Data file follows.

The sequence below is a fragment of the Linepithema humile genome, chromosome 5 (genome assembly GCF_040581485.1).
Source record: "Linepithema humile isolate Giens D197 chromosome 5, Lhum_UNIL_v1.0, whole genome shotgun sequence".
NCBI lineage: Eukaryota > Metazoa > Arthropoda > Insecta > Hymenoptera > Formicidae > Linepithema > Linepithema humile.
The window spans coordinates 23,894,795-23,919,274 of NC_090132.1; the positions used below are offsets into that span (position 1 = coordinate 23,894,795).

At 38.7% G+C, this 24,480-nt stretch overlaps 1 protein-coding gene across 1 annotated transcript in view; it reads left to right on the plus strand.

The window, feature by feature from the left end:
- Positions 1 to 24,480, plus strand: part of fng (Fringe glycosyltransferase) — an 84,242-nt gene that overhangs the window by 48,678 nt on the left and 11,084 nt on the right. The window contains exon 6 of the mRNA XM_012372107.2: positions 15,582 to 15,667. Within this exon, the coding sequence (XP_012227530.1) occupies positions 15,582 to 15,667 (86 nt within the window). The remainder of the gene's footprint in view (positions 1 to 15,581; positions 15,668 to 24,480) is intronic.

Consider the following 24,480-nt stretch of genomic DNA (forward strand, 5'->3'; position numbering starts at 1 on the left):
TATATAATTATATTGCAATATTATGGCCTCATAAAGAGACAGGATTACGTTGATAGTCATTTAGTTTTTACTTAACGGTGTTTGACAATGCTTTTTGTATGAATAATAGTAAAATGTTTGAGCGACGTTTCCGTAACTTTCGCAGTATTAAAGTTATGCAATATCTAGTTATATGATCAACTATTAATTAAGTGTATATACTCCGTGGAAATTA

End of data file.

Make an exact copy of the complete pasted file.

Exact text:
The sequence below is a fragment of the Linepithema humile genome, chromosome 5 (genome assembly GCF_040581485.1).
Source record: "Linepithema humile isolate Giens D197 chromosome 5, Lhum_UNIL_v1.0, whole genome shotgun sequence".
NCBI lineage: Eukaryota > Metazoa > Arthropoda > Insecta > Hymenoptera > Formicidae > Linepithema > Linepithema humile.
The window spans coordinates 23,894,795-23,919,274 of NC_090132.1; the positions used below are offsets into that span (position 1 = coordinate 23,894,795).

At 38.7% G+C, this 24,480-nt stretch overlaps 1 protein-coding gene across 1 annotated transcript in view; it reads left to right on the plus strand.

The window, feature by feature from the left end:
- Positions 1 to 24,480, plus strand: part of fng (Fringe glycosyltransferase) — an 84,242-nt gene that overhangs the window by 48,678 nt on the left and 11,084 nt on the right. The window contains exon 6 of the mRNA XM_012372107.2: positions 15,582 to 15,667. Within this exon, the coding sequence (XP_012227530.1) occupies positions 15,582 to 15,667 (86 nt within the window). The remainder of the gene's footprint in view (positions 1 to 15,581; positions 15,668 to 24,480) is intronic.

Consider the following 24,480-nt stretch of genomic DNA (forward strand, 5'->3'; position numbering starts at 1 on the left):
TATATAATTATATTGCAATATTATGGCCTCATAAAGAGACAGGATTACGTTGATAGTCATTTAGTTTTTACTTAACGGTGTTTGACAATGCTTTTTGTATGAATAATAGTAAAATGTTTGAGCGACGTTTCCGTAACTTTCGCAGTATTAAAGTTATGCAATATCTAGTTATATGATCAACTATTAATTAAGTGTATATACTCCGTGGAAATTA